proportion and reasonableness
Post #360 • September 6, 2004, 1:27 PM • 5 Comments
Veritas et Venustas excerpts some interesting posts on the Traditional Architecture Listserv, which runs out of the University of Miami.
I have a friend who is one of the best dealers in English antiques. He once pointed to the leg of an 18th century English table and said, "That's a very good leg."
"Why?" I asked.
"Look at the best 18th century English tables 4 or 5 times a week for 6 months, and you'll see why," he said.
He's right. If you have a talent for proportion (anyone can improve their eye, but it is both an acquired and inherited talent - just as I can improve my musical skills but will never have perfect pitch, so people are inherently more and less visual), you can train it and significantly improve it.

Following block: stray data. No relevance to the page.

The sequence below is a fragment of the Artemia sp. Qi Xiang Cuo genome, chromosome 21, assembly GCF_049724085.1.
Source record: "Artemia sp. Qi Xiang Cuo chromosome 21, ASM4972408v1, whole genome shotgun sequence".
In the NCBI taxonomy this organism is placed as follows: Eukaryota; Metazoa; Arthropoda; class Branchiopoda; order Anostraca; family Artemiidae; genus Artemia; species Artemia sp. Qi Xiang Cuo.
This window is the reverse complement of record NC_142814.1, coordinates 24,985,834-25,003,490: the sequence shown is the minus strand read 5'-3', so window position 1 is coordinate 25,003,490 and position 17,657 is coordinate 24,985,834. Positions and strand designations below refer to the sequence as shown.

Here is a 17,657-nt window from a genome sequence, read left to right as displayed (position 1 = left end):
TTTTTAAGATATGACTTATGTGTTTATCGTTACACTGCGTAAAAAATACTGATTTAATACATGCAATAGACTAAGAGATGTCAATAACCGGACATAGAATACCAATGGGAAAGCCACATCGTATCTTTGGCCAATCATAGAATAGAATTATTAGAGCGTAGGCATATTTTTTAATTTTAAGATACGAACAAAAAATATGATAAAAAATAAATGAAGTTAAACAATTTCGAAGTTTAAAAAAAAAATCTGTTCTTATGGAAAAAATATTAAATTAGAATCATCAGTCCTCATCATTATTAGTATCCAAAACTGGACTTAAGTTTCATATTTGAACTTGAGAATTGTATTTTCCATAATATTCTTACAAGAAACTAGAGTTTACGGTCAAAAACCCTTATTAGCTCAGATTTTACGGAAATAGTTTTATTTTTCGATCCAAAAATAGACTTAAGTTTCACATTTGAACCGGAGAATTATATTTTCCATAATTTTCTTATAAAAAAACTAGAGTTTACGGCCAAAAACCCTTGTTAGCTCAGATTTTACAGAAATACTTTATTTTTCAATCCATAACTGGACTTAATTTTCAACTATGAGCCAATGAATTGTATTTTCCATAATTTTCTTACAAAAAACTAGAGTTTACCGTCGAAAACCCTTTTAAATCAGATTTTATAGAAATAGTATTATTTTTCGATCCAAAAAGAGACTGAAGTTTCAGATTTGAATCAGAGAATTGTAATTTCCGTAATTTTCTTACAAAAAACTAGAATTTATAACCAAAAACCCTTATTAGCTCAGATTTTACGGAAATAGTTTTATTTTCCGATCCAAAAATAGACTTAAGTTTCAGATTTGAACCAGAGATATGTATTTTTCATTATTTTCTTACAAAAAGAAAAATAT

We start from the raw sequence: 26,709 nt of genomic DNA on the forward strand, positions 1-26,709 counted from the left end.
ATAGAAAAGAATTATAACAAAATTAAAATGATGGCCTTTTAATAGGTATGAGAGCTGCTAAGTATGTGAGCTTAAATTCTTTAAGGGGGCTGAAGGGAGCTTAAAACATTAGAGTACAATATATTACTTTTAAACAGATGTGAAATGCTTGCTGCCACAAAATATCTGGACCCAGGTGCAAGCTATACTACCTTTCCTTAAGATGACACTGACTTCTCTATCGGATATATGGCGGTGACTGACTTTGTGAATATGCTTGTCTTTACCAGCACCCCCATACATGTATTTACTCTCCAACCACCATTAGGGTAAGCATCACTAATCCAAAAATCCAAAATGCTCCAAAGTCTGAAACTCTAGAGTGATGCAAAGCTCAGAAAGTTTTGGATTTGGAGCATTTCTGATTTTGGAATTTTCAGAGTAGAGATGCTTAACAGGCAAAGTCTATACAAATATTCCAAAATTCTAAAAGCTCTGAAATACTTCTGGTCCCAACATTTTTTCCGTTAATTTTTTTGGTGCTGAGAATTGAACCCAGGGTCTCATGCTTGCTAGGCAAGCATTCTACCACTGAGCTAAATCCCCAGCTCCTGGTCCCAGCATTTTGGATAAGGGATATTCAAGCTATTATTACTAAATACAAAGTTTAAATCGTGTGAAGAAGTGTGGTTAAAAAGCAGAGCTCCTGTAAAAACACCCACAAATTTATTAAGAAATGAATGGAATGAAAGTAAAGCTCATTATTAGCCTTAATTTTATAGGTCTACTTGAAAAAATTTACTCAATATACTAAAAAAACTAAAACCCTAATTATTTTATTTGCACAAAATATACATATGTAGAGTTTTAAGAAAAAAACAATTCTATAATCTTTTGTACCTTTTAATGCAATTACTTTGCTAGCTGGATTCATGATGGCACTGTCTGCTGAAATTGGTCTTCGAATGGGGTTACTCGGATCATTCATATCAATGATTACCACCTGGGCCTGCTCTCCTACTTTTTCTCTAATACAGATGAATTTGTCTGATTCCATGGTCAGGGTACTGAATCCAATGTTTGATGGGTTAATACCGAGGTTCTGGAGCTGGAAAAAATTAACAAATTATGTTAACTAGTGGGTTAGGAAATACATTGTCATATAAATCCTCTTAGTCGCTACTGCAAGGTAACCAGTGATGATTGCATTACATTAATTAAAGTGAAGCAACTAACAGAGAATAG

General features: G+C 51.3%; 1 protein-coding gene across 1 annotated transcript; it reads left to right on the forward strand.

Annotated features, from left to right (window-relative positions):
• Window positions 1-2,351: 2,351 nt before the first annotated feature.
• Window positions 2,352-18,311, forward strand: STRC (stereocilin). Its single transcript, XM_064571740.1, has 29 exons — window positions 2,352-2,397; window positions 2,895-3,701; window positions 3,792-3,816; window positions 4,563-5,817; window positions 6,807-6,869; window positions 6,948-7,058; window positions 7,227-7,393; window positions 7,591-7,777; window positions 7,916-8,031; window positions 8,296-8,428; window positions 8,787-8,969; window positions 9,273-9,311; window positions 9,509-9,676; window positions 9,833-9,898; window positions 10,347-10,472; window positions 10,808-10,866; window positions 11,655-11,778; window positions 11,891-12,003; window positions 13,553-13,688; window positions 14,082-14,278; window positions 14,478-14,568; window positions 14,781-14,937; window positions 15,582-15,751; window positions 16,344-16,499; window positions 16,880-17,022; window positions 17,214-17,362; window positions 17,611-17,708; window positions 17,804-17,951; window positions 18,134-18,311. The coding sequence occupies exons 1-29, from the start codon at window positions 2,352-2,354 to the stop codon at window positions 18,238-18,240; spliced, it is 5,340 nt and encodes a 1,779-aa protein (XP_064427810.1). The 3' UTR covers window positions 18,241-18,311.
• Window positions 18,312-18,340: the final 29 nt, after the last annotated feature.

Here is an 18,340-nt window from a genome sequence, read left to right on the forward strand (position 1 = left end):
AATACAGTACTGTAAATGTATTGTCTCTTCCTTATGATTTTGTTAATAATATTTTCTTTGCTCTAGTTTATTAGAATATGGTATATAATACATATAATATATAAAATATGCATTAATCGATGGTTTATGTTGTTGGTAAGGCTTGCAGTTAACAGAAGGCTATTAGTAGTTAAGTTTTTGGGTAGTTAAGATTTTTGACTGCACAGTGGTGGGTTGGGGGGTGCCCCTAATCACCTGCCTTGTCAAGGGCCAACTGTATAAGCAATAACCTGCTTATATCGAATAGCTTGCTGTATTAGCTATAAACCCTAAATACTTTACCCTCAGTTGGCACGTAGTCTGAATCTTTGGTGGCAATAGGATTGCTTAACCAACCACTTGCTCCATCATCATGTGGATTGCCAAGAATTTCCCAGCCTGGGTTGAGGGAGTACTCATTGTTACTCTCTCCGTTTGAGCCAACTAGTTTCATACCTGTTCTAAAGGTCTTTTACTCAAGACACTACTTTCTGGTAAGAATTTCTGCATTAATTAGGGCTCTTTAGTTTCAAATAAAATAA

Perhaps I'm reading too much into this, but I feel that architects have a better grip on quality than artists do for the most part, perhaps because they have some basic parameters to their field (building must stay up, ceilings must span higher than six feet, etc.). I think this practicality spills over into their discussions about immaterial considerations regarding their profession. I contrast this with the art conversation, which seems to demand repeated injections of reasonableness. Because one can do anything in the name of art, infinite avenues exist for failure, and infinite justifications can be conjured up for each one. Whereas that roof had at least better keep the rain off of your head.